The Third Circuit Court of Appeals confronted a limitations issue similar to the one here in Green v. White , 319 F.3d 560 (2003). In 1981, Green applied to the Board for Correction of Military Records, requesting that his undesirable discharge be upgraded to an honorable discharge. Id. at 562. The Board rejected his application. Id. In 1999, he presented new evidence to the Board and requested reconsideration of his request. Id. The Board again rejected his application, and Green later sought correction of his military records in a lawsuit against the Secretary of the Army in district court. Id. at 563. The district court found that the action was time-barred under 28 U.S.C. § 2401, reasoning that the statute of limitations had started to run in 1982 when the Board first rejected his application. Id.

On appeal to the Third Circuit, the precise issue was whether Green's claim for correction of military records accrued when the Army Board first rejected his application, or when the Board reopened his case and rejected his request for reconsideration on the merits. Id. The Third Circuit held that the statute of limitations began to run in 1999 when the Board rejected Green's request for reconsideration on the merits because Green had presented new evidence with his request. Id. at 566. Therefore, Green filed the district court complaint within the statute of limitations period. Id. Significantly, the court also held that “any petition for rehearing to the ABCMR which does not include 'new evidence' or reflect some 'changed circumstances' does not re-start the six-year statute of limitations.” Id.

In the 2014 Letter, which denied repeated requests for reconsideration by Plaintiff, Colonel Yetishefsky noted that the AFBCMR issued a final determination on Plaintiff's request on May 29, 1991. (Doc. No. 8, Ex. A.) Though Plaintiff repeatedly applied for reconsideration, there is no indication that new evidence was presented on any of those occasions. To the contrary, the 2014 Letter attached to Plaintiff's Amended Complaint noted that “no new evidence or information [had been] provided to justify further inquiry.” (Id. ) Because there was no showing of “new evidence” or “changed circumstances” with regard to Plaintiff's request for injunctive relief, the six-year statute of limitations began to run on May 29, 1991 when the AFBCMR issued its final determination. Pursuant to 28 U.S.C. § 2401, Plaintiff had until May 29, 1997 to seek review of the decision of the AFBCMR. Plaintiff filed the instant action on January 20, 2015, over seventeen years after the statute of limitations period had ended. As such, his claims for injunctive relief will be denied as untimely. V. CONCLUSION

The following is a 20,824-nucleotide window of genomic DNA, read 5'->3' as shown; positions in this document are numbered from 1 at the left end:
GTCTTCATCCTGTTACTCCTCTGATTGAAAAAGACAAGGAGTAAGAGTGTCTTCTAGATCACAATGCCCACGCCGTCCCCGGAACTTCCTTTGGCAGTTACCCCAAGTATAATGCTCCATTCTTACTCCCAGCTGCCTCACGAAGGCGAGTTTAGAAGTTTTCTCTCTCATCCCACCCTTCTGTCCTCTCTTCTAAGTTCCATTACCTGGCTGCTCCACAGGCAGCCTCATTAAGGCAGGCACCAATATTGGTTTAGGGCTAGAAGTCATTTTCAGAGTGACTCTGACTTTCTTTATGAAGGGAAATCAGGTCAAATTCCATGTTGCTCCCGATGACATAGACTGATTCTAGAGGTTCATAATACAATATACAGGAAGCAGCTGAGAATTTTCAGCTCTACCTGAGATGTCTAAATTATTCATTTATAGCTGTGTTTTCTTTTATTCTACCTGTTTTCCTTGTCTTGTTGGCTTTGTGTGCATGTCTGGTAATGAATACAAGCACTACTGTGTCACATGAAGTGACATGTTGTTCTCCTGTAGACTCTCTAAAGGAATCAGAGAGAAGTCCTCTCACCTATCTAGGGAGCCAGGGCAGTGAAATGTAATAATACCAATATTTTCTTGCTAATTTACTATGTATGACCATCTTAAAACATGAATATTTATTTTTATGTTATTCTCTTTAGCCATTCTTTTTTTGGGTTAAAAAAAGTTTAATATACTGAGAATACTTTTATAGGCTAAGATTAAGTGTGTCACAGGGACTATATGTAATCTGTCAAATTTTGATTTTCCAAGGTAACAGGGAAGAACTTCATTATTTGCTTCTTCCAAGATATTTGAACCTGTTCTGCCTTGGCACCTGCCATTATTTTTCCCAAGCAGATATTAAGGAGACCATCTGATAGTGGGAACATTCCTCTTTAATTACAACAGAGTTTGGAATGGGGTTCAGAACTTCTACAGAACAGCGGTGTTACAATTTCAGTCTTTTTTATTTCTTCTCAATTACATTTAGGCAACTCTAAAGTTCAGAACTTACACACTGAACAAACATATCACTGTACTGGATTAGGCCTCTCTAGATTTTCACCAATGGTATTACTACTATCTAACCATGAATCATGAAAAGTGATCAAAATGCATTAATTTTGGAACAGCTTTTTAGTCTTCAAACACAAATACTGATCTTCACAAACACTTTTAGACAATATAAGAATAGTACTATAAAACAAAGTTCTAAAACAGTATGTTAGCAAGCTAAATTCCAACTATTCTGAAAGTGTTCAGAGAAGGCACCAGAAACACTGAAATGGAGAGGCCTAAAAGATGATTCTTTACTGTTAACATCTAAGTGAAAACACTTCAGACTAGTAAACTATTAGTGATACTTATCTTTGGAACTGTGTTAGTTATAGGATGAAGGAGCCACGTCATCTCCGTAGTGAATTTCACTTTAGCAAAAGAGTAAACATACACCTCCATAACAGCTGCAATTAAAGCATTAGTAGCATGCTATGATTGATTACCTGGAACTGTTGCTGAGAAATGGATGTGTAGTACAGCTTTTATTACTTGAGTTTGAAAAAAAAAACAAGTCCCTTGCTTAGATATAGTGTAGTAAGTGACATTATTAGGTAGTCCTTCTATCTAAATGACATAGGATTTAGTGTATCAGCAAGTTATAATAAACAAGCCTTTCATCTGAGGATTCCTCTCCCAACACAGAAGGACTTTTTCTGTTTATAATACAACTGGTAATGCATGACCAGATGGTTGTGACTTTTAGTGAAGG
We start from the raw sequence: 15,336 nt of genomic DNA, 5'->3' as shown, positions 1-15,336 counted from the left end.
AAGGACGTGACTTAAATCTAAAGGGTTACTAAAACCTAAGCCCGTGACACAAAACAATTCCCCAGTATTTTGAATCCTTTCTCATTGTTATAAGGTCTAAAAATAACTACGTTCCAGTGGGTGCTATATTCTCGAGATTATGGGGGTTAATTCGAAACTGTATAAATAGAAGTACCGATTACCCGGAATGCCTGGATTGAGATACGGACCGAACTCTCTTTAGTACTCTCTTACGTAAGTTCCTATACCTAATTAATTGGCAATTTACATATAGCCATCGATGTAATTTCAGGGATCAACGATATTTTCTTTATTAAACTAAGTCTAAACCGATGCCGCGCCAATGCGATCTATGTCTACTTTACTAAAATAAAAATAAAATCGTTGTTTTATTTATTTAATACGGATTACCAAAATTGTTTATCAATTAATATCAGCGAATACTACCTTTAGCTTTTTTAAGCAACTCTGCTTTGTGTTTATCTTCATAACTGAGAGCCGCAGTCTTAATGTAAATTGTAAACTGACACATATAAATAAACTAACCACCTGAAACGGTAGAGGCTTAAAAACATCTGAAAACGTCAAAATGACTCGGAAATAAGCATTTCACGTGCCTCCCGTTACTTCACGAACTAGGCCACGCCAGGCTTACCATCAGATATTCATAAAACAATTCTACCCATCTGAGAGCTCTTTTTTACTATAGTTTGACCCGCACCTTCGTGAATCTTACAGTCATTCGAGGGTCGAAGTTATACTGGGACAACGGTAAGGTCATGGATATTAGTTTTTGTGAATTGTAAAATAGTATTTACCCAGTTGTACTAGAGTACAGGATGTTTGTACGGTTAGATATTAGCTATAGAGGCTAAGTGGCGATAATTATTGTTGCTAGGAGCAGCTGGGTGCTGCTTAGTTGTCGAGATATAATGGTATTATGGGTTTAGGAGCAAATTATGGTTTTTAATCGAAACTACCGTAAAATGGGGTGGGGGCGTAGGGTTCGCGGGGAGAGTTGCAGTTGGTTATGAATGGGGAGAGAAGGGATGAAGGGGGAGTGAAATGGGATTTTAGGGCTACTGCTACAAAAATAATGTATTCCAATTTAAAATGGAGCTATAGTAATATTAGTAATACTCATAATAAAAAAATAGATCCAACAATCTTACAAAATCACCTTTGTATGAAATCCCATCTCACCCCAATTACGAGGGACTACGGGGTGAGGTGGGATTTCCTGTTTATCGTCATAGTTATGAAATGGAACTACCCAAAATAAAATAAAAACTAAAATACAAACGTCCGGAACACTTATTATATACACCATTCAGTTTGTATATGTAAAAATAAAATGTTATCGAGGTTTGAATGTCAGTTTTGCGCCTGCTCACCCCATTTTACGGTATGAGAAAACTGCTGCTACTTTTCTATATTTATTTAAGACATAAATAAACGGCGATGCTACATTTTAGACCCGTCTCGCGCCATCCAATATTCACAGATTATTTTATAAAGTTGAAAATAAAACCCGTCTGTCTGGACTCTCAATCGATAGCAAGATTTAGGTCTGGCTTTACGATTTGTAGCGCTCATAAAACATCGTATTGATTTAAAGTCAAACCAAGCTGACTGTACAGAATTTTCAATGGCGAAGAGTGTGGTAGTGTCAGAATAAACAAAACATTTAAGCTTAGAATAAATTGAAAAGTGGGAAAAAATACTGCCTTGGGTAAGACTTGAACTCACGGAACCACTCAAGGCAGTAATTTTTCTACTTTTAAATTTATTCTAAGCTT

Defendant Hunter's Motion to Dismiss (Doc. No. 10) and Commonwealth Defendants' Motion to Dismiss Federal Defendants' Motion to Dismiss (Doc. No. 15) will be granted. An appropriate Order follows.


Summaries of

Chughtai v. Obama

United States District Court, E.D. Pennsylvania.
Dec 23, 2015
153 F. Supp. 3d 765 (E.D. Pa. 2015)
Case details for

Chughtai v. Obama

Case Details

Full title:Dr. Gul M. Chughtai, Plaintiff, v. Barack Obama, et al., Defendants.

Court:United States District Court, E.D. Pennsylvania.

Date published: Dec 23, 2015

Citations

153 F. Supp. 3d 765 (E.D. Pa. 2015)